Friday, September 15, 2006

This Just In

By Steve

Newest “Lindbergh Family” Discovered in Pygmy Tribe in Central Africa

ITURI RAINFOREST, The Congo -- DNA tests on a 46-year-old man have confirmed the existence of a new “Lindbergh family” living among the Mbuti Pygmy tribe in the Congo in Central Africa.

Ndeki (“Chuck”) Mbato had for many years claimed to be the son of famed American aviator Charles Lindbergh. When it was discovered in 2003 that, in addition to his well-known American family Lindbergh also had a “secret family” consisting of a wife and three children in Germany, Mbato’s claim garnered increased attention. DNA tests have now confirmed his claim.

(Left) Famed aviator Charles A. Lindbergh was known as "Lucky Lindy," apparently for good reason.

“We always knew Chuck was a little different,” says his Pygmy cousin Unduzi, speaking through an interpreter. “For one thing he is about 1.9 meters (75 inches, or about 6’3”) tall, has curly blond hair, and loves wearing khaki, brown leather jackets and aviator shades.

“Other than that,” Unduzi said, “he fits into the tribe pretty well.”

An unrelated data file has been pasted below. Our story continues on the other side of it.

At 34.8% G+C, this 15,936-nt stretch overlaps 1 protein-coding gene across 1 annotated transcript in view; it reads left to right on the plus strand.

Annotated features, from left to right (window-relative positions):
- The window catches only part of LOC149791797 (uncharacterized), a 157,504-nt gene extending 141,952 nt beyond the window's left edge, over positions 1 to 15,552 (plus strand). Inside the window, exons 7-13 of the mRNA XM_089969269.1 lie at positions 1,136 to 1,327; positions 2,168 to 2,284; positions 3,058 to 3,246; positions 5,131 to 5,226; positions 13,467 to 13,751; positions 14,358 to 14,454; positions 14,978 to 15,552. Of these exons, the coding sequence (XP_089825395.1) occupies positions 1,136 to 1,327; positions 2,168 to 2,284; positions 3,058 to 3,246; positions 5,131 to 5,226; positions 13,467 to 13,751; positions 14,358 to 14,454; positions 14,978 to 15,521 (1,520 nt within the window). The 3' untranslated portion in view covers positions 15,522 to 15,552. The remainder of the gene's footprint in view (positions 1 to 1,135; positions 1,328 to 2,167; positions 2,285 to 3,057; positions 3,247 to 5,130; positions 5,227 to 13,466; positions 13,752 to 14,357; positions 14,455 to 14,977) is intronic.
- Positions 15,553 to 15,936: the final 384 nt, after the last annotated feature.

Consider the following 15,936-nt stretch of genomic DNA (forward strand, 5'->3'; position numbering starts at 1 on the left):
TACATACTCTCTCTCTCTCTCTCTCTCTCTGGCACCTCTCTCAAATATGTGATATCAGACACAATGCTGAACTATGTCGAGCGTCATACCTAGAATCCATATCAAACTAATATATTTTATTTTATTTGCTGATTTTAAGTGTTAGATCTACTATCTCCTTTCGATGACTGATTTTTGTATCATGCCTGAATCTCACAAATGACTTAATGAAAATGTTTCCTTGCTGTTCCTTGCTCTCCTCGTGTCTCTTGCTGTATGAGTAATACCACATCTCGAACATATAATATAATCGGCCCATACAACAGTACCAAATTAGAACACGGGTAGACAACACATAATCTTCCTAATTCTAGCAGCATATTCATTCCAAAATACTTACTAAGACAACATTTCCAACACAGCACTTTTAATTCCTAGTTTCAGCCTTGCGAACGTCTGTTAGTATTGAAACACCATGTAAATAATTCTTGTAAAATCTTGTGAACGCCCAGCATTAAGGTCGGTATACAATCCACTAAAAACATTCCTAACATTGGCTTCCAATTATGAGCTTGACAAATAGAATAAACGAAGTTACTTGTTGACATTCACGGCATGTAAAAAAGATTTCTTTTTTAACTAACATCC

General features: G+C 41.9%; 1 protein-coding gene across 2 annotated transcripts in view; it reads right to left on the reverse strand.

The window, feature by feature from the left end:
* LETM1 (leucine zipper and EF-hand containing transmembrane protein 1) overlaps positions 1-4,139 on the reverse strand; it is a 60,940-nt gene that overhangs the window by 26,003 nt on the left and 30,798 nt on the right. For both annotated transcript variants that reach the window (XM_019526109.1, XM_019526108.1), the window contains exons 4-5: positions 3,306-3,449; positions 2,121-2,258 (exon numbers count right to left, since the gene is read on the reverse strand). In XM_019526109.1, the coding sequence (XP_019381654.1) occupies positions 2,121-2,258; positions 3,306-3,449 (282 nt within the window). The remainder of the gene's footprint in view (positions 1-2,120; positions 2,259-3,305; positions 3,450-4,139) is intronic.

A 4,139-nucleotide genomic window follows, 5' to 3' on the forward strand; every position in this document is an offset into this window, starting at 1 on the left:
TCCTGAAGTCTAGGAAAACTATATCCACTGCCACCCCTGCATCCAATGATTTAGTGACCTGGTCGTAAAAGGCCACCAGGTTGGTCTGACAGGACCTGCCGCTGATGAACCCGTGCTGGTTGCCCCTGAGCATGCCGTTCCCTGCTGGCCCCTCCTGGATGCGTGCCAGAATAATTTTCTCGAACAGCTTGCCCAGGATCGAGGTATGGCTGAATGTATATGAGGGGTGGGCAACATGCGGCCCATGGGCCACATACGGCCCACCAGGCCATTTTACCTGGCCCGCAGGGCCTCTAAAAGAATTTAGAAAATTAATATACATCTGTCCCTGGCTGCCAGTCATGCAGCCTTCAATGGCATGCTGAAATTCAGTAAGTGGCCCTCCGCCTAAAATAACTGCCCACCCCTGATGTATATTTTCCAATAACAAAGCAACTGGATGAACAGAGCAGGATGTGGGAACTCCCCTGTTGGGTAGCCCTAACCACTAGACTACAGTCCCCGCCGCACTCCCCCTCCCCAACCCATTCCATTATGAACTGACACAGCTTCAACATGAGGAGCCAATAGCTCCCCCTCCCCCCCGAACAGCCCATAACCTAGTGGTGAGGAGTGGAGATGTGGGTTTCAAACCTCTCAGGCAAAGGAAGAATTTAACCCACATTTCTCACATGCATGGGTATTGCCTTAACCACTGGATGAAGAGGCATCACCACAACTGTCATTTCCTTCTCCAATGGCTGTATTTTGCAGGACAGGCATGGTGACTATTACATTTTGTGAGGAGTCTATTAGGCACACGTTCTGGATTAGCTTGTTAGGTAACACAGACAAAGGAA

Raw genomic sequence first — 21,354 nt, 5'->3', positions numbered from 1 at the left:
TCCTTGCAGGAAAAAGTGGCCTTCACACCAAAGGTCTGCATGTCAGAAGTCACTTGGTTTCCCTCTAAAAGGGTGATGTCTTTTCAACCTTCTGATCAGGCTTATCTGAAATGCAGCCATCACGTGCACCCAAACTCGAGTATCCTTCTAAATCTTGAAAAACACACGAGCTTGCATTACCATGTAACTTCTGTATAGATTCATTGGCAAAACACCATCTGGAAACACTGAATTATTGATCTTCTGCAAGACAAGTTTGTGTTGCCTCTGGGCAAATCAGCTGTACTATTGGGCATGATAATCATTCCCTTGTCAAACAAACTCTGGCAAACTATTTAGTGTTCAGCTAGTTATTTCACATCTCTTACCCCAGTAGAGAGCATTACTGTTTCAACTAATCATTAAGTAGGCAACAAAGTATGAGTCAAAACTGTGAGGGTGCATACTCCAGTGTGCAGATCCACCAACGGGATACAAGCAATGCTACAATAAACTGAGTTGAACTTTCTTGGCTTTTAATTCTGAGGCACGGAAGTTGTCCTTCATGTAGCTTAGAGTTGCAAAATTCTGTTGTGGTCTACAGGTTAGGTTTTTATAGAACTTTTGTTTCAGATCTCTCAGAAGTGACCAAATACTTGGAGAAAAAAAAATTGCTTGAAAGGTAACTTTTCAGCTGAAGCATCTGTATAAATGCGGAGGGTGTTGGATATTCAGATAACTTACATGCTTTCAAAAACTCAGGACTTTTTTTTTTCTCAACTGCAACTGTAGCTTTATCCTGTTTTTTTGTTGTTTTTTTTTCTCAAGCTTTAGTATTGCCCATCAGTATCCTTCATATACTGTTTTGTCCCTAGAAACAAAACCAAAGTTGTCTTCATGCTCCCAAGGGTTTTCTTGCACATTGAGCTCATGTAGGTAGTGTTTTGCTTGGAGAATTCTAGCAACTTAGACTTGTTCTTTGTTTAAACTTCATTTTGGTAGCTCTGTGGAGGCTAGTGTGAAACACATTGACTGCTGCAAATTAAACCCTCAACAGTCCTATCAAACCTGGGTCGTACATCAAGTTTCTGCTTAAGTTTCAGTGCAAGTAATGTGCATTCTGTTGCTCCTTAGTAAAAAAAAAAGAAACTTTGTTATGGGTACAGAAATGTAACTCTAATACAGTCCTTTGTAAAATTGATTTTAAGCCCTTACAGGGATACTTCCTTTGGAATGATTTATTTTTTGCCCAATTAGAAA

Noted Lindbergh biographer A. Scott Berg blamed the 1932 kidnapping and murder of Lindbergh’s son Charles III for the aviator’s later behavior. “Just as a rich man who’s been robbed will often scatter his assets in different accounts to protect him, it’s obvious that Lindbergh, after the death of his infant son, decided that the only way to truly keep his progeny safe from harm was to spread them around the entire world. Of course, in this case it required a different kind of coordination than an ordinary financial transaction normally would, but the principle of having multiple locations for making his deposits still holds true.”

(Right) Award-winning actor James Stewart portrayed certain aspects of Lindbergh's life in the movie The Spirit of St. Louis.

Additional reports of “Lindbergh children” are now being investigated in a small village north of Beijing, China, in Bombay, India, and in Moose Jaw, Saskatchewan, Canada. “It’s good to see that the Spirit of St. Louis is still soaring, so to speak,” said Berg with a chuckle.

When asked to sum up the aviator’s legacy, young Mbato's answer was simple. “My father loved flying,” said Chuck, who is in negotiations for a book and movie about his life.

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